Keep Florida Fishing Applauds Congressional Passage of Water Infrastructure Improvements for the Nation Act

KFF_Logo_Hi-Res_CMYK_FINAL-With-MarkEverglades Restoration Legislation Moves to the President’s Desk

TALLAHASSEE, Fla. – Keep Florida Fishing today praised lawmakers in the U.S. House and Senate for their passage of the Water Infrastructure Improvements for the Nation (WIIN) Act, which authorizes funding for water projects around the nation, including $1.95 billion for the crucial Central Everglades Planning Project (CEPP) and $113 million for Picayune Strand water flow restoration in Collier County. CEPP is an important step toward facilitating the flow and treatment of water south of Lake Okeechobee into the Everglades, reducing the need for water releases to the St. Lucie and Caloosahatchee estuary systems that have resulted in extensive habitat and fisheries damages.

The WIIN Act is the result of bicameral negotiations, combining portions of the Water Resources Development Act (WRDA) bills that passed through the House and Senate in September. The bill received bipartisan support from the entire Florida Congressional delegation, with all voting members supporting the WIIN Act.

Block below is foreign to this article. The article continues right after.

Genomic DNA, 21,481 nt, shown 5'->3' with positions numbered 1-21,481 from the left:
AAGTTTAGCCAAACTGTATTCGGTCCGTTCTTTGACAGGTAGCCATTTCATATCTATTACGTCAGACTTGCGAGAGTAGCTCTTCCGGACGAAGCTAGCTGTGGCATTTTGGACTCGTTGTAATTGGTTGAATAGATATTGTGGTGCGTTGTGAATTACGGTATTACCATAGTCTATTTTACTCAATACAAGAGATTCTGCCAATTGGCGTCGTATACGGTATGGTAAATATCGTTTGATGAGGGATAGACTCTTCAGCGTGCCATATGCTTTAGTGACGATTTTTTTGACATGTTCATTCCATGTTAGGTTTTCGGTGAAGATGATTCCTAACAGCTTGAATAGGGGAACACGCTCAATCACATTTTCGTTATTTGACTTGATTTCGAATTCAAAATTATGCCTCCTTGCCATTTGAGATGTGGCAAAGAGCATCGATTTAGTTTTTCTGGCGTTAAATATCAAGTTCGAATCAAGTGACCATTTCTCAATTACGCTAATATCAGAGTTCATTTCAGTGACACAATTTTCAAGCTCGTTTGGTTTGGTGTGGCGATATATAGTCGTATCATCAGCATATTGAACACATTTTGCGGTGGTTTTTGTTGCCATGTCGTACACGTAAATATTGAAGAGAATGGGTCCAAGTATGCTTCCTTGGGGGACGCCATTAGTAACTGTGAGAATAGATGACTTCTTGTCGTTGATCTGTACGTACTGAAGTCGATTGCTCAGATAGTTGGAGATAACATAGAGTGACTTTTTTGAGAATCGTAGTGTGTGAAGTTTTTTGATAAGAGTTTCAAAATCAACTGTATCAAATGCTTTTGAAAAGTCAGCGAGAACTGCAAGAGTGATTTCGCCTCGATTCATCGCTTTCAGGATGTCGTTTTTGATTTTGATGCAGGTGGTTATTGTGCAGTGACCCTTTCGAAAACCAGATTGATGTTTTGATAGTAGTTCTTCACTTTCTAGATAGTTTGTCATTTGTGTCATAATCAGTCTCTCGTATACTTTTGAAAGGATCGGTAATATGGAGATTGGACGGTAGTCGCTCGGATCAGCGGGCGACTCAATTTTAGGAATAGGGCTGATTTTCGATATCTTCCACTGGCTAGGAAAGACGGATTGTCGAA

“Thank you in particular to Senators Nelson and Rubio and the Florida House delegation for recognizing the need for projects supporting Everglades restoration and waterway access,” said Kellie Ralston, ASA’s Florida Fishery Policy Director. “The Central Everglades Planning Project and the restoration of Picayune Strand contain key strategies that will help restore the Everglades’ historic southerly flow of water, which will in turn improve Florida fisheries and wildlife habitat.”

“The Everglades are an integral part of Florida’s identity, contributing to our state’s role as the ‘Fishing Capital of the World,” said Gary Jennings, Keep Florida Fishing Manager. “We are pleased that these restoration projects are moving forward and will be implemented once appropriations are provided. A healthy Everglades is essential to making sure that Florida’s anglers have access to clean waters and abundant fisheries.”

While the inclusion of Everglades restoration projects was a huge win for the state, a lesser known provision was removed that could place Florida at a disadvantage in its current negotiations with Georgia and Alabama over water supply to the Apalachicola River.

“Congress should remain poised to act if an acceptable agreement on water sharing cannot be reached between the three states, and the removal of this commitment is deeply concerning. The health of north Florida waters and fisheries hang in the balance,” said Kellie Ralston.

The WIIN Act will now move to President Obama’s desk for his signature.